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Five Steps to Maximize Your Team

Congratulations! You hired a great biller. You’ve trained them and the end result of their work is to collect every dollar earned. Sounds pretty simple, right? In fact, a top notch biller’s goal is to fight for every last dollar as fast as possible and with the smallest amount of effort and denials. It’s not easy, but it has straightforward expectations.

What is RCM?

The industry term for this process is known as Revenue Cycle Management – or RCM.

I would like to propose a different view of Revenue Cycle Management. One that includes a more holistic approach to your business rather than the typical, siloed approach, that many businesses take.

What is the new RCM?

A true revenue cycle starts the moment a patient calls your office or a referral is received. The end of the cycle is when a patient discharges and money is collected for care. In between these two events lies your opportunity for a new revenue cycle management.

Before I go into the how it’s important that you have one assigned member of the team own this process. Teaching them to be a coach for the entire team will help course correct and spur more growth.

Follow these five steps below to help maximize your team and advance your RCM.

  1. Understand the metrics.
    In order to leverage data about metrics, you need to have a clear picture around the objective of the measurement. Reconnect and re-evaluate the reasons you want to measure a certain aspect of your business in the first place. It is also important to ensure that you are tracking accurately. Remember, the data has no value if it isn’t correct or isn’t of any help to you. This seems obvious, but it’s important to keep in mind.
  2. Assign Metrics.
    Ensure a sense of ownership with each individual and department so they have responsibility over specific metrics. For example, your front desk is responsible for the cancellation rate, so what should they do when patients are falling off the schedule? Your front desk can reach out to patients regarding their objections and identify why they canceled in the first place. They can also speak with the therapists about reinforcing the importance of the treatment plan during the patient’s next visit.
  3. Inspect problems.
    Don’t make it personal. If you assume it’s a people problem, instead of a process problem, you are at risk of making your staff defensive.  You’ll spend your time listening to explanations rather than creative solutions. Empower your staff to help solve the problem together. This helps everyone take ownership of their metrics and allows them to grow with the business. Once you and your team have an understanding around the problem, the solution tends to be self-evident.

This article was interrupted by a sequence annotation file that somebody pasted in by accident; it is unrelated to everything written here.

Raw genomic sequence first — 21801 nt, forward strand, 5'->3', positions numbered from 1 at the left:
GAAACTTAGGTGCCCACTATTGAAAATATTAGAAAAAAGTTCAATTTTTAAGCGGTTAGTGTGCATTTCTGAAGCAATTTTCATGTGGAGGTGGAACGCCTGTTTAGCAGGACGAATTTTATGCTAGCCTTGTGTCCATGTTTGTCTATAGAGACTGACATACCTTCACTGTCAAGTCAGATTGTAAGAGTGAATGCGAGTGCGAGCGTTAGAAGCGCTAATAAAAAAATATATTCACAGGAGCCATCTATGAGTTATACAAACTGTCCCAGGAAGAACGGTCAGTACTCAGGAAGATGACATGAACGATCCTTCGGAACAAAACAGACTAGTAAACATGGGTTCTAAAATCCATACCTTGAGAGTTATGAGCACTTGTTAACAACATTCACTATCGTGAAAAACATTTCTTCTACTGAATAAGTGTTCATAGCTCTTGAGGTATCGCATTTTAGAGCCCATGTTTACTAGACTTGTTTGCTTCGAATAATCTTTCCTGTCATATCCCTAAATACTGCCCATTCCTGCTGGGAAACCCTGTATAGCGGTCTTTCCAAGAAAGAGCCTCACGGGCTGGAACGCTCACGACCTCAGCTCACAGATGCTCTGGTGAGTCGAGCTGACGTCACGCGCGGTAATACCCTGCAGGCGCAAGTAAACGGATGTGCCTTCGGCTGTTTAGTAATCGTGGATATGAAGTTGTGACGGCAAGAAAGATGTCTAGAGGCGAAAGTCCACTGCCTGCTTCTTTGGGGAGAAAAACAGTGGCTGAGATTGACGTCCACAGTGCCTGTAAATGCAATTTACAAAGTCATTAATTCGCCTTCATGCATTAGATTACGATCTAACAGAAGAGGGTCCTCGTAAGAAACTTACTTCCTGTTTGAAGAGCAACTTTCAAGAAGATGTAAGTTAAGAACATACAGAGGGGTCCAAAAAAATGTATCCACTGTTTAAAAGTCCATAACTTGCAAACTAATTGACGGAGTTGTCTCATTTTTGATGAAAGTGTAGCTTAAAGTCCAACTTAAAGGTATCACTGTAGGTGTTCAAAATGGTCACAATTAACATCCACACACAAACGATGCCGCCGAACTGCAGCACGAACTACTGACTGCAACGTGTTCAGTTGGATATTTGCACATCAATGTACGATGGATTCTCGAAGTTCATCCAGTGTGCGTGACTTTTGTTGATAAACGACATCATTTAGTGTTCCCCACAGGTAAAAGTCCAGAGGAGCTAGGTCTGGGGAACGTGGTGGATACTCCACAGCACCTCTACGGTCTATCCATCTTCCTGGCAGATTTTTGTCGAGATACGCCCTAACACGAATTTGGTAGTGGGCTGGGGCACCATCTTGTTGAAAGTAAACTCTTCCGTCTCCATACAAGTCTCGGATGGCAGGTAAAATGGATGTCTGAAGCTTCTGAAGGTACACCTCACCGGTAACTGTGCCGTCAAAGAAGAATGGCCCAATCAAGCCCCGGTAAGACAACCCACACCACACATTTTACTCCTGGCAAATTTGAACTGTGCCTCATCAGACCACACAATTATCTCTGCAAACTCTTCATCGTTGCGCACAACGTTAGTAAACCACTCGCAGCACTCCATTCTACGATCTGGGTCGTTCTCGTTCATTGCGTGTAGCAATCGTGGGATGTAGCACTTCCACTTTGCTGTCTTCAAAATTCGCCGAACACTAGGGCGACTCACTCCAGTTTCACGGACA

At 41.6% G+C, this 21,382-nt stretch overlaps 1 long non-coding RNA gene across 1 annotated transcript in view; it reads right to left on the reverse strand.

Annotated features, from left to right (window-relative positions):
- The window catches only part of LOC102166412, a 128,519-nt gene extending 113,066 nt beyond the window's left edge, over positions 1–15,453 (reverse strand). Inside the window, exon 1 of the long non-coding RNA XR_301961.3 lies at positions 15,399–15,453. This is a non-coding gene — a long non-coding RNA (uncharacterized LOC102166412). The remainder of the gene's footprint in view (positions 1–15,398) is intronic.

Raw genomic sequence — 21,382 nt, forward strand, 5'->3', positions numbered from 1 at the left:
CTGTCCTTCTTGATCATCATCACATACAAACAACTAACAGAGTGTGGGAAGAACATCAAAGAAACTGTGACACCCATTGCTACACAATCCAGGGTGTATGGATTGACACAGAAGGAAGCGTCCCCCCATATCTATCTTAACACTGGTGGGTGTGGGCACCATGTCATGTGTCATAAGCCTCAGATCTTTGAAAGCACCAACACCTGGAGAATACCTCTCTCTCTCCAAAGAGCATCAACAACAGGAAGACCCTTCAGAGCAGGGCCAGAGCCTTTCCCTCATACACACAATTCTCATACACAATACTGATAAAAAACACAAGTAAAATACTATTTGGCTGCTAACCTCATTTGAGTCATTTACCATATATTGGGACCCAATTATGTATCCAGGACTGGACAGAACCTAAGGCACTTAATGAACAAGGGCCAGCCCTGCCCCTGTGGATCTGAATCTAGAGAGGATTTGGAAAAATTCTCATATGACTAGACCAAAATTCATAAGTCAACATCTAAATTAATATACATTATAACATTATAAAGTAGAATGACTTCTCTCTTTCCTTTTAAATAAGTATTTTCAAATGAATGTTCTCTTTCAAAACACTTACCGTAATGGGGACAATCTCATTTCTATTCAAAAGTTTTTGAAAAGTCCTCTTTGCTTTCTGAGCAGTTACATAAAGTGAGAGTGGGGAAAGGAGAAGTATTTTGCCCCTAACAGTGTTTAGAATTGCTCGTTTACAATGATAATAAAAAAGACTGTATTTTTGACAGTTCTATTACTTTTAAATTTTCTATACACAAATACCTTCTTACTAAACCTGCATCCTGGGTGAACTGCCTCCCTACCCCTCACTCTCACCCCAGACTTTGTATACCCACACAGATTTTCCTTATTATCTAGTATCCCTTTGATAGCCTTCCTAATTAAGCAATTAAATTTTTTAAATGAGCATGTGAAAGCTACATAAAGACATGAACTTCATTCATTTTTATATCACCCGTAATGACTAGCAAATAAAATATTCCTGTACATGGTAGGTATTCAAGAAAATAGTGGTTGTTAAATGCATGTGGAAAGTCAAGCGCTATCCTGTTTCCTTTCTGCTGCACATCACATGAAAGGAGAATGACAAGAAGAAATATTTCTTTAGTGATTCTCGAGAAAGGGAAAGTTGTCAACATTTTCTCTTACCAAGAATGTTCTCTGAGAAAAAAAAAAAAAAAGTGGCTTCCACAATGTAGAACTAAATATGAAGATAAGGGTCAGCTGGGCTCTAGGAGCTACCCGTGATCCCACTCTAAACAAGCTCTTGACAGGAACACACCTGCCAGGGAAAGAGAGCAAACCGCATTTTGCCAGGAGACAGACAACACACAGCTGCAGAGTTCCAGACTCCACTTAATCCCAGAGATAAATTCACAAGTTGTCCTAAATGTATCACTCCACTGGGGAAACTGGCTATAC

4. Improve the metric.
    Often times, the solution tends to be around a process or policy. These solutions most often include a conversation between staff or patients.

    • Identify what policies need to be created or reinforced to correct the issue.
    • Help staff and patients understand why the process or policy has changed.
    • Develop handles for common objection.

    Creating or enforcing policy allows you to improve metrics and develop handles for common objections. So let’s back up for a second… you read “Billing is going away” and now you’re thinking, what will your billing staff do if you free them up from the manual work?

  5. Imagine This
    Your “biller” is helping to leveraging the metrics to understand the roadblock causing certain areas to suffer. They are managing each part of the revenue cycle with the formula laid out above and they’re working with the front desk to ensure they have the right training and policies in place to achieve their goals. The therapists have a coach to give feedback and provide resources to help maximize their billing charges, speed documentation and get patients to complete care.

Think it’s too ambiguous?

Not for Vangie Field of Momentum PT, former biller/now practice manager. It’s a scary thing to move into the unknown. After speaking with Vangie the other day she said that she went from being really busy and feeling at capacity to becoming hyper focused on the things that really matter. She never lost control of the revenue cycle management – rather, she gained more control. Transparency via reporting gave her the ability to manage with confidence and no longer does she just have a job; this transition has given her the ability to build a career while changing lives.

Want to learn more about how to make the leap? Check out our Empower Unplugged in the coming weeks, which will dive deeper into the subject, or reach out to our consultants for a more specific conversation on how you can make the leap with your team.

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